How Many Regular Polyhedrons Are There In This or Any Universe?

Lawrence E Freeman             Kenwood Academy   
                               5015 Blackstone Avenue                                 
                               Chicago, IL 60615                 
                               1-312-536-8850 (school main)


     The idea of "regularity" is a very old one in geometry. It dates back to the 
ancient Greek mathematicians/philosophers.  (See, for example, Plato's theory of 
"ideals"). Regular polygons are thus convex polygons whose vertex angles are all 
equal (or congruent) and whose sides are likewise all congruent. 

     The first geometry textbook, Euclid's Elements, assumed convexity without 
mention of that concept.  We shall take convexity in its intuitive sense. Convex 
polygons have a very neat property:  Take any vertex and draw all possible 
diagonals within the polygon. This process subdivides  the polygon of n sides into 
n-2 non-overlapping triangles.  Since a triangle's three vertex angles have a sum 
of 180 degrees, an n-sided convex polygon's n vertices must have an angle sum of 
180(n-2) degrees.  Now, if our n-sided polygon is also regular, each of its n 
congruent vertex angles must have a measure of one-nth of this angle sum. 

     Expressing this fact for several regular polygons we obtain the following 
                 Number of            Degree measure of
                   Sides               any vertex angle

                     3                      60 degrees
                     4                      90
                     5                     108
                     6                     120
Note that as the number of sides increases, the degree measure of a vertex angle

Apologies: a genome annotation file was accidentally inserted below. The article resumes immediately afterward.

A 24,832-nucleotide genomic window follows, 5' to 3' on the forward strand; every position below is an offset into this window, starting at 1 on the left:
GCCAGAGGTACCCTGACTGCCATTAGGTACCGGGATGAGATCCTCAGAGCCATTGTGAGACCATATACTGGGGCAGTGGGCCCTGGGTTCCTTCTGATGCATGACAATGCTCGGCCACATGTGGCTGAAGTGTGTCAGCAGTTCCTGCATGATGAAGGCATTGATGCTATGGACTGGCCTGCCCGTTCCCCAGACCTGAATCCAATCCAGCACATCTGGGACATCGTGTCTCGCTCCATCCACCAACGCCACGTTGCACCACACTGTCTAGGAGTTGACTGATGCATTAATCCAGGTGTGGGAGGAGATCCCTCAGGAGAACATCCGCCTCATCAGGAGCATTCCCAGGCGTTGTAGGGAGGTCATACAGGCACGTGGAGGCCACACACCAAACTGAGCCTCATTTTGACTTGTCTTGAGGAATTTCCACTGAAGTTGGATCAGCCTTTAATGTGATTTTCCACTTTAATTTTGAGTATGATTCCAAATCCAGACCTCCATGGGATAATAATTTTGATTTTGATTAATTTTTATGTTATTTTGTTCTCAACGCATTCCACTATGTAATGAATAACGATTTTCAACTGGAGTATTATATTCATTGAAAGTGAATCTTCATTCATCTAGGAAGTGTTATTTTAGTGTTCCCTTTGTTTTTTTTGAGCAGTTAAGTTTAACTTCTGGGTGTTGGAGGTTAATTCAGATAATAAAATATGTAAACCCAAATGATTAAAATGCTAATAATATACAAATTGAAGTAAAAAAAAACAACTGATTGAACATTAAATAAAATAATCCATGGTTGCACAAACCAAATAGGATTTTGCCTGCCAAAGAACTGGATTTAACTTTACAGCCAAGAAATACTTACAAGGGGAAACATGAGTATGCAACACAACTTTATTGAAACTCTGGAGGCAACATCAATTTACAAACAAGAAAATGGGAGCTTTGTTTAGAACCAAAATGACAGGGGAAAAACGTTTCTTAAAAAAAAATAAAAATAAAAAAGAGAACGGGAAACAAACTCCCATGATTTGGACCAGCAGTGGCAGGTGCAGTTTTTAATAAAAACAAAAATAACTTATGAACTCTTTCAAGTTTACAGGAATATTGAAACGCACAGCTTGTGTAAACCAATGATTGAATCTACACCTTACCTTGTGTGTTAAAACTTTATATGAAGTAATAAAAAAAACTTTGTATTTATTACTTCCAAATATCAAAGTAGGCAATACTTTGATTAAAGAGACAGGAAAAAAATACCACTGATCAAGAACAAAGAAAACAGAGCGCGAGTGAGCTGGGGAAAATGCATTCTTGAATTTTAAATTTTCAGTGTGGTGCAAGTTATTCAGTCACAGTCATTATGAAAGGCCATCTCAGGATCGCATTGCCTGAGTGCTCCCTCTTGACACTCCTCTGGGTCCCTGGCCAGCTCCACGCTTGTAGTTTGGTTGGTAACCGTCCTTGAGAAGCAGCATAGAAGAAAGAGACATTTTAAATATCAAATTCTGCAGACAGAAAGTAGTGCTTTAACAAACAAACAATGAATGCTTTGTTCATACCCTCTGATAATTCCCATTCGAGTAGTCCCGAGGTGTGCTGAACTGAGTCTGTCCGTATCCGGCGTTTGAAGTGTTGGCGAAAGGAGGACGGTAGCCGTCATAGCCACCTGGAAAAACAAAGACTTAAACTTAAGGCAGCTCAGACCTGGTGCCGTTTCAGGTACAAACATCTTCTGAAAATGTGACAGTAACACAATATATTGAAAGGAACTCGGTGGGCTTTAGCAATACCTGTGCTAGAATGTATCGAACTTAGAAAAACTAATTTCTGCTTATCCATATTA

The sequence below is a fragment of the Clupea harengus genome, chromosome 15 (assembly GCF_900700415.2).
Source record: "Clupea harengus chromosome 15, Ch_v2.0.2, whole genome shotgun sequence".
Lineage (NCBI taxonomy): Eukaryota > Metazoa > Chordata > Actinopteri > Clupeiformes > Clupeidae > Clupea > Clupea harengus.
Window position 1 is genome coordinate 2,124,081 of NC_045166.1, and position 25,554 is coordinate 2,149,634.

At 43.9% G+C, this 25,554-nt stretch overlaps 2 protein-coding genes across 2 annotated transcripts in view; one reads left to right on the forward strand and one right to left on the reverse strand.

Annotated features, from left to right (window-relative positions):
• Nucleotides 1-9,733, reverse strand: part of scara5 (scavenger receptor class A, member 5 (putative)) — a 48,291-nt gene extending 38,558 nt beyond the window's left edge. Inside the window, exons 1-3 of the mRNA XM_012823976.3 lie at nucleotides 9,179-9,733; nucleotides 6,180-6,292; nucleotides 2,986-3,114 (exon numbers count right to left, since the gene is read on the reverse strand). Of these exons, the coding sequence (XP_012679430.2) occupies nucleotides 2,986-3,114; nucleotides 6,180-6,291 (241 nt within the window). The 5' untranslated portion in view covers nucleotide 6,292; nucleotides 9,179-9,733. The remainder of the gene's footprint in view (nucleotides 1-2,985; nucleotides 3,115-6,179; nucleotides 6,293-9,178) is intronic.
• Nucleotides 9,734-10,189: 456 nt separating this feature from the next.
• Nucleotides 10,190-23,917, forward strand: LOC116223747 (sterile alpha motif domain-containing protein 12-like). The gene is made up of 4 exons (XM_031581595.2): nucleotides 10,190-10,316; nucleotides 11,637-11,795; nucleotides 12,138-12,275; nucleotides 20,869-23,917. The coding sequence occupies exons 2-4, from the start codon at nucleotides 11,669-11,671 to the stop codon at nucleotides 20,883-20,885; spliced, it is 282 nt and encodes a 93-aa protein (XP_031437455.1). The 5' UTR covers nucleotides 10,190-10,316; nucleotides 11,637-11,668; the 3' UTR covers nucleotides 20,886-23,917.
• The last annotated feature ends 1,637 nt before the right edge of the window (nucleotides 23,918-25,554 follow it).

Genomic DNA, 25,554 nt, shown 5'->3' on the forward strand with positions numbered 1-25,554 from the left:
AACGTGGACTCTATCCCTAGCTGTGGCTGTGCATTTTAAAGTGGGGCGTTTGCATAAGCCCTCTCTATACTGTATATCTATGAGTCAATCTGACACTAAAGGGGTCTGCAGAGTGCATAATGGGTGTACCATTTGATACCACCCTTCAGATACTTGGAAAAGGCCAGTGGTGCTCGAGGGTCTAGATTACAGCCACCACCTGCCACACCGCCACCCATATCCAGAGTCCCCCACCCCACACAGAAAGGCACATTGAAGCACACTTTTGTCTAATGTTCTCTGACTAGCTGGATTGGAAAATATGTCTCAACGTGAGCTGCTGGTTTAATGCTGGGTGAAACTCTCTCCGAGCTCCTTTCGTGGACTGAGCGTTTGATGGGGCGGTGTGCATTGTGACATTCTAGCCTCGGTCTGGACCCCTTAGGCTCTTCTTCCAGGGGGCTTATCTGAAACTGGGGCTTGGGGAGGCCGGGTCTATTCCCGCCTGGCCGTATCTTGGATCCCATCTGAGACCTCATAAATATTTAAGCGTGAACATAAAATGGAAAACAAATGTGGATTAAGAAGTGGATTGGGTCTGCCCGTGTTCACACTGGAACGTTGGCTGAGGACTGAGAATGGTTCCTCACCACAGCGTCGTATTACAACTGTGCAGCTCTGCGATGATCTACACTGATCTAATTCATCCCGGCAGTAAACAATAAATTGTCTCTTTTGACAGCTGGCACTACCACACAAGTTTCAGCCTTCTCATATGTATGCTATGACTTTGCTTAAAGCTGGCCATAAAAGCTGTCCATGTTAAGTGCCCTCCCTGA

does likewise.  (Thought experiment for the thoughtful reader:  The exterior 
angles of a convex polygon become smaller as the number of sides increases, but 
what do you suppose happens to the sum of all the exterior angles of a convex 
polygon, regular or not?  Can you prove or disprove your hunch? Try it!) 

                      Regular Polyhedrons

     A polyhedron is a "solid" three-dimensional  figure analogous to the two-
dimensional polygon discussed above.  Polyhedrons have vertices, edges, and faces 
which to Euclid had dimensions of zero, one, and two respectively. If a polyhedron 
has faces which are regular and congruent polygons -- all of them -- and if at 
each vertex exactly the same number of  faces meet, then we have a"regular" 
polyhedron.  The question is, "exactly how many such 'critters' are there?"  
Obviously the number is infinite if size is considered, so we shall eliminate that 
consideration and ask merely how many "truly" different regular polyhedrons can 

     More nomenclature is needed (Sorry).  In two-dimensional plane geometry, 
angles are just angles, but in three dimensions life gets more complicated: When 
two planes intersect, they intersect in a line.  Pick any point on such a line of 
intersection (edge) and in each plane construct a line perpendicular to the line 
of intersection.  The angle between these two perpendiculars is the "DIHEDRAL 
ANGLE" of the two intersecting planes.  In regular polyhedrons these dihedral 
angles are all equal (congruent). Computation of their measure can get quite 
complicated, but isn't essential for this project. 

     At each vertex (point or corner) of our polyhedron there is a solid or 
TRIHEDRAL angle.  How such angles are measured -- if indeed that concept even 
applies -- isn't known to this writer.  What is clear is that a trihedral angle 
must be the meeting point of three or more planes --faces -- of the polyhedron.  
And recall that all faces are congruent polygons having congruent vertex angles